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To be able to do things is equal  in importance to the style of the doing. Both the one and the other, as the French express it, make the sentimental lectures about art in general sink into a true position, not calling forth any respect, still less any consideration from the earnest worker. To learn a Beethoven aria is worth more to one’s culture than to listen to forty lectures about Beethoven; to learn by heart, for one’s very own, one great poem is worth more than a volume of essays about the poet.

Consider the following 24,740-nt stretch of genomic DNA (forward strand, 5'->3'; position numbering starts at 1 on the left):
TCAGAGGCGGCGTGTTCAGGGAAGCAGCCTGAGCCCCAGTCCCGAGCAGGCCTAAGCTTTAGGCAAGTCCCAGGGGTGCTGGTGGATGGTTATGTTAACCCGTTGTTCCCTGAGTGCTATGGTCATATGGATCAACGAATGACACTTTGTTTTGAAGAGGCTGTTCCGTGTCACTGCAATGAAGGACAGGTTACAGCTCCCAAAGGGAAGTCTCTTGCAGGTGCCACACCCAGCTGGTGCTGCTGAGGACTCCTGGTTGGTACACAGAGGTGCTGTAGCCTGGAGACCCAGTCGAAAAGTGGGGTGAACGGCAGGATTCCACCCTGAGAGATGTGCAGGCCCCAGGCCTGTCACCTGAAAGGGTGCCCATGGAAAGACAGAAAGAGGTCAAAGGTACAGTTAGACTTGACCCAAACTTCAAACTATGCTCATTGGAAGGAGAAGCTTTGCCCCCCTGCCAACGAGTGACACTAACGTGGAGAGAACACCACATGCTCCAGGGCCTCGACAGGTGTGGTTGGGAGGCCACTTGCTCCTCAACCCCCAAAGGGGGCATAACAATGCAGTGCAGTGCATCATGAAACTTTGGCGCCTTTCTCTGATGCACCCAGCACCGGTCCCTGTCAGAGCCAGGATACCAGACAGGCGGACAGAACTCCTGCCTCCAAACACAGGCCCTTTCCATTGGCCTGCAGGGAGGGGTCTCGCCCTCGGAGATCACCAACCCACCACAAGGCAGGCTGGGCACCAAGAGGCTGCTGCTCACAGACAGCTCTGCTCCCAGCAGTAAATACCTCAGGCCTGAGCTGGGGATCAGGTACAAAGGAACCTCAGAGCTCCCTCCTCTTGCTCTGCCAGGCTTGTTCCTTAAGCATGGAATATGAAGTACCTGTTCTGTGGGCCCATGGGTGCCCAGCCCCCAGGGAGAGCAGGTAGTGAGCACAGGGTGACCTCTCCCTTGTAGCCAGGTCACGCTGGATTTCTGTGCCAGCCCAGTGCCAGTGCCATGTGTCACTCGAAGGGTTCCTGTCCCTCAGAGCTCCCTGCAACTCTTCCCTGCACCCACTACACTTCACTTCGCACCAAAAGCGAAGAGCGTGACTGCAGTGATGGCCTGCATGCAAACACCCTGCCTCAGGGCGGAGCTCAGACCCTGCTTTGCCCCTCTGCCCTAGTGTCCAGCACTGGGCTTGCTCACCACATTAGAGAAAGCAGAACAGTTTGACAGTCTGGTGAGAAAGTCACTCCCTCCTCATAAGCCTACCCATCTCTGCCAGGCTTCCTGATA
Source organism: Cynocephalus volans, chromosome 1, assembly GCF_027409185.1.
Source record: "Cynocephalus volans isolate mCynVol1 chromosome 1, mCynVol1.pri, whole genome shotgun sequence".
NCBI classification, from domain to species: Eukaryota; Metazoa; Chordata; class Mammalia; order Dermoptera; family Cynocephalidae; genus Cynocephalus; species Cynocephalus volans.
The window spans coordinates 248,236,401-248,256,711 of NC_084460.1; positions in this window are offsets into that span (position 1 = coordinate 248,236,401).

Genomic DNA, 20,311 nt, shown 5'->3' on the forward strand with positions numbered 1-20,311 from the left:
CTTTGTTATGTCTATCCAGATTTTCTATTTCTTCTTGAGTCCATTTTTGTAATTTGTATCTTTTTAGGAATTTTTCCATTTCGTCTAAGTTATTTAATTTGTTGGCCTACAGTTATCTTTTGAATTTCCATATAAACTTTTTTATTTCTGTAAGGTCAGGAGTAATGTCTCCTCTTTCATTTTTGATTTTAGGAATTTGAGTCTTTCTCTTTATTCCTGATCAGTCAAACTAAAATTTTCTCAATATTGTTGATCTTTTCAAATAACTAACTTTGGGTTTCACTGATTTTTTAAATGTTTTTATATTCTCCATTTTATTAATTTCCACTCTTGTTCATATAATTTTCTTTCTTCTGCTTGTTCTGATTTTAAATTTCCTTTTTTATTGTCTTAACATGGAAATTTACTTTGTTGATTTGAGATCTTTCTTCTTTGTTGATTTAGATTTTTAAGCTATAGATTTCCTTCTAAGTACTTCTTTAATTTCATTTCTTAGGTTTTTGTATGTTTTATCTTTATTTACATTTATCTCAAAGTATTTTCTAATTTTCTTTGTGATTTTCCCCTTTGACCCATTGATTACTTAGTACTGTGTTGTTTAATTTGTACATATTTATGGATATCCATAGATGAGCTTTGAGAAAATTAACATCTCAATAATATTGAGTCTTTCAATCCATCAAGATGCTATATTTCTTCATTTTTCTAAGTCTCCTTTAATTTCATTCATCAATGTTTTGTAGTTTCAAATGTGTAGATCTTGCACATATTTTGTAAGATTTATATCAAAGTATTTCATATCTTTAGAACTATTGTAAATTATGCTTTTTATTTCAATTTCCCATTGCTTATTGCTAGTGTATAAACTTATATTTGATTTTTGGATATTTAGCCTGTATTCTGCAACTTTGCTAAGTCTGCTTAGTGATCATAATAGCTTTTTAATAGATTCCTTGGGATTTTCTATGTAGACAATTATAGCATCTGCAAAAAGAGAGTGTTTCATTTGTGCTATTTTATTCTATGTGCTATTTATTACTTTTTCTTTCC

The musical clubs where the members are actual workers in that they sing, who really studied for the program, and give instrumental numbers on the same lines, are the clubs that make for culture. And, other things being equal,—that is, Christian character, all good living, all life’s duties well done,—culture is the chief good—summum bonum—of society, the fine flavor that gives zest to all the rest.—Fanny Grant.


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